I’m sure everyone reading this is no stranger to the often completely unintelligible error messages that can be generated when software goes wrong! You can even find in the most voted for ideas in the RWS Community ideas platform that is related to just that, “Get those cryptic error messages more human“. As computers have become more and more complicated and software is relying heavily on inbuilt technologies provided with the operating system, 3rd party libraries, and add-ons that use the APIs, it’s really no surprise that things can go wrong. But do the messages really have to be so complicated and meaningless for the average user? Why don’t developers make them easier to understand?
This is a topic that probably occurred a lot more in the old days of Trados and Translators Workbench where it was relatively easy to corrupt a translation memory. In those days the translation memory consisted of five file types with the extensions .tmw, .mwf, .mtf, .mdf and .iix and when problems did occur it was probably related to the files that supported indexing and lookup speeds for example. The .tmw file itself that contained the translation units was less likely to be the source of the problem. So fixing it could often be achieved by creating a new translation memory with the same settings, and then simply replacing the .tmw in the new translation memory with the old one… finally reorganising. This didn’t always help, but if often did!
Everyone is probably familiar with a similar phrase, often mistakenly attributed with biblical origins, “the Lord helps those who help themselves”. The phrase actually originated in ancient Greece through one of Aesop’s fables called “Hercules and The Wagoner“:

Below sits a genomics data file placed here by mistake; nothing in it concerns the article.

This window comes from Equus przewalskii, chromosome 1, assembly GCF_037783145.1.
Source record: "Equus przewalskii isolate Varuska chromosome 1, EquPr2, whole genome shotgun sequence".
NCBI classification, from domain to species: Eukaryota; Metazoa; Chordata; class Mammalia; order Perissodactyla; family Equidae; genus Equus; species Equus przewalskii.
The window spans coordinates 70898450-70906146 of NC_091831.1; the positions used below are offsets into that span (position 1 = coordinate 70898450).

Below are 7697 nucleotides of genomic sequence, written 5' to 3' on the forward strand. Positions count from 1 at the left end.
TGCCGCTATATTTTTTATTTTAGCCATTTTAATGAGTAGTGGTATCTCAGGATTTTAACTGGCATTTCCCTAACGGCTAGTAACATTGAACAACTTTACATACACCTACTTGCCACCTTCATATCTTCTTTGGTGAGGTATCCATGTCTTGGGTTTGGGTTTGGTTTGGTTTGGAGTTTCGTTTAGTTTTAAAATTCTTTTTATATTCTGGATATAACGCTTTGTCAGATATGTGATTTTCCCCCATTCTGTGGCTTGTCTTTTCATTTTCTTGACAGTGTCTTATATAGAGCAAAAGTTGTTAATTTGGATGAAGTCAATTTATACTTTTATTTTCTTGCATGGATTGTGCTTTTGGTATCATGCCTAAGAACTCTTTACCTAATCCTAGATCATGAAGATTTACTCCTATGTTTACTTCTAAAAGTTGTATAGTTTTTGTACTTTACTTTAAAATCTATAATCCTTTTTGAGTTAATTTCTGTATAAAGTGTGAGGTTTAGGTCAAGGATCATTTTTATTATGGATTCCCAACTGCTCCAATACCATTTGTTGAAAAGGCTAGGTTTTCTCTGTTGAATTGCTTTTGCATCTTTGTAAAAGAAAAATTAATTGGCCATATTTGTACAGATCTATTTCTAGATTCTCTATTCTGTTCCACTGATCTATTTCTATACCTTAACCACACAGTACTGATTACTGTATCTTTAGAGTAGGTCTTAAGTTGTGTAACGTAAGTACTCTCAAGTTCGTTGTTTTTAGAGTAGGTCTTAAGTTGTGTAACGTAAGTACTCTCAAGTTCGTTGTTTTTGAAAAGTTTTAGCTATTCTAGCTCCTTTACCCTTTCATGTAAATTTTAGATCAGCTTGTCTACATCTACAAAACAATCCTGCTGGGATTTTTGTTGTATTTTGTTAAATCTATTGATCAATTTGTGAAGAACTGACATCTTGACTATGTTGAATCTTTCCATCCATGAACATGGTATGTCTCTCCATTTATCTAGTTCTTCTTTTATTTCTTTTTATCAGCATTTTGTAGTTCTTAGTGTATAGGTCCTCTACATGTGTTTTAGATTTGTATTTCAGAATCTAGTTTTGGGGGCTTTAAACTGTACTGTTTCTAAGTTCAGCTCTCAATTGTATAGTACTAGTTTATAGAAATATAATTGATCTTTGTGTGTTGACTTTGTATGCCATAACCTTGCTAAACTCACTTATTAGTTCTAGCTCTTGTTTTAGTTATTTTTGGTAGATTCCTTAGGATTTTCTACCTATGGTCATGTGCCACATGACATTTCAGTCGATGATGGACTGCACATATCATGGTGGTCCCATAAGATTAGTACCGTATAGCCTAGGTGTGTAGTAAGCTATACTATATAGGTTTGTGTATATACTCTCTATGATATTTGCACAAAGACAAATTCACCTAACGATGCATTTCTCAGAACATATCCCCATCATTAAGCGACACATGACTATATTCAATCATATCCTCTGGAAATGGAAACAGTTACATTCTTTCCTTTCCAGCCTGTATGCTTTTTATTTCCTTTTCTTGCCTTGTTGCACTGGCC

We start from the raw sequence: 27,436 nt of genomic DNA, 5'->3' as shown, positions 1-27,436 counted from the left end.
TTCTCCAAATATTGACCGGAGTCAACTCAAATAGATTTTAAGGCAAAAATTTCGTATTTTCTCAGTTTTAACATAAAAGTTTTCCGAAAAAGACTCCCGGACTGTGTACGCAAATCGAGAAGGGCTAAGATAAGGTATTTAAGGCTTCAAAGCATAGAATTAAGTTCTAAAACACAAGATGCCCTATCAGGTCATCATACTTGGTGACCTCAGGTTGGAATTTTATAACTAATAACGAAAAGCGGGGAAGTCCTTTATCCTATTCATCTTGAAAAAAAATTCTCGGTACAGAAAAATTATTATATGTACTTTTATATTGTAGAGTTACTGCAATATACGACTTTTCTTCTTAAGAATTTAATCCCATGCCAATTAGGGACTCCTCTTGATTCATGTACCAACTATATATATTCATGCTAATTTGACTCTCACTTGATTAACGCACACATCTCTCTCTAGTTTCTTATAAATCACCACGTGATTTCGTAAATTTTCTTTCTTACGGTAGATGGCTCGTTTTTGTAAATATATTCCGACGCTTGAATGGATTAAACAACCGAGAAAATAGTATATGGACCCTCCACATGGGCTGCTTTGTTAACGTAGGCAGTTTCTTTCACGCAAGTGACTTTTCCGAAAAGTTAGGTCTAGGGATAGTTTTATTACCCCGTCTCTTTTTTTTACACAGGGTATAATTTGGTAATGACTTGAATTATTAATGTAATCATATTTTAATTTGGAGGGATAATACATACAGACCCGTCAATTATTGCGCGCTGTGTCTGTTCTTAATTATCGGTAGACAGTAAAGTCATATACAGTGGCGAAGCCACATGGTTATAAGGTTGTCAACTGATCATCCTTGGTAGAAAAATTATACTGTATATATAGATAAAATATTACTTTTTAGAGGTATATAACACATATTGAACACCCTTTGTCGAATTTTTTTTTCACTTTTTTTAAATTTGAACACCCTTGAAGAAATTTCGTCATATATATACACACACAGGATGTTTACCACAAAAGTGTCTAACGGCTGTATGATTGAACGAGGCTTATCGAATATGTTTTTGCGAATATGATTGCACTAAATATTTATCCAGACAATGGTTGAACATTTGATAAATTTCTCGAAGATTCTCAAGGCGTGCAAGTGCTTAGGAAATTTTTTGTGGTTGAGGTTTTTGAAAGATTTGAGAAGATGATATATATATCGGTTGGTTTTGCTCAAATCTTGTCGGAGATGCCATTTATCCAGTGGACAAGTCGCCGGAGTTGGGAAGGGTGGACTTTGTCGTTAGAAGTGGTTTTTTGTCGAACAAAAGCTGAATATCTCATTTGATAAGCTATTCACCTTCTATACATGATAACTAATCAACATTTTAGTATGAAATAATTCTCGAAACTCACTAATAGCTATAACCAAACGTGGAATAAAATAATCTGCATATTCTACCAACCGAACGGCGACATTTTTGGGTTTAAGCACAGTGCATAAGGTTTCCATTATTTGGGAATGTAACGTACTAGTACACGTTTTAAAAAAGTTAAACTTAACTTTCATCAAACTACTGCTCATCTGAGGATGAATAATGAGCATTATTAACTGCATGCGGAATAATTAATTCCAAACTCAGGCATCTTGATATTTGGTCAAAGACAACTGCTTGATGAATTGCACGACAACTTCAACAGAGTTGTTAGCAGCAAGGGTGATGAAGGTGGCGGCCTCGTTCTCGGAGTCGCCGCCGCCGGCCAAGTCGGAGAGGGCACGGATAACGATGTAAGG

The origin of Chad (if you’re British) or Kilroy (if you’re American) seems largely supposition. The most likely story I could find, or rather the one I like the most, is that it was created by the late cartoonist George Edward Chatterton ‘Chat’ in 1937 to advertise dance events at a local RAF (Royal Air Force) base. After that Chad is remembered for bringing attention to any shortages, or shortcomings, in wartime Britain with messages like Wot! No eggs!!, and Wot! No fags!!. It’s not used a lot these days, but for those of us aware of the symbolism it’s probably a fitting exclamation when you can’t save your target file after completing a translation in Trados Studio! At least that would be the polite exclamation since this is one of the most frustrating scenarios you may come across!
At the start of this article I fully intended this to be a simple description of the problems around saving the target file, but like so many things I write it hasn’t turned out that way! But I found it a useful exercise so I hope you will too. So, let’s start simple despite that introduction because the reasons for this problem usually boil down to one or more of these three things:
- Not preparing the project so it’s suitable for sharing
- Corruption of a project file
- A problem with the source file or the Studio filetype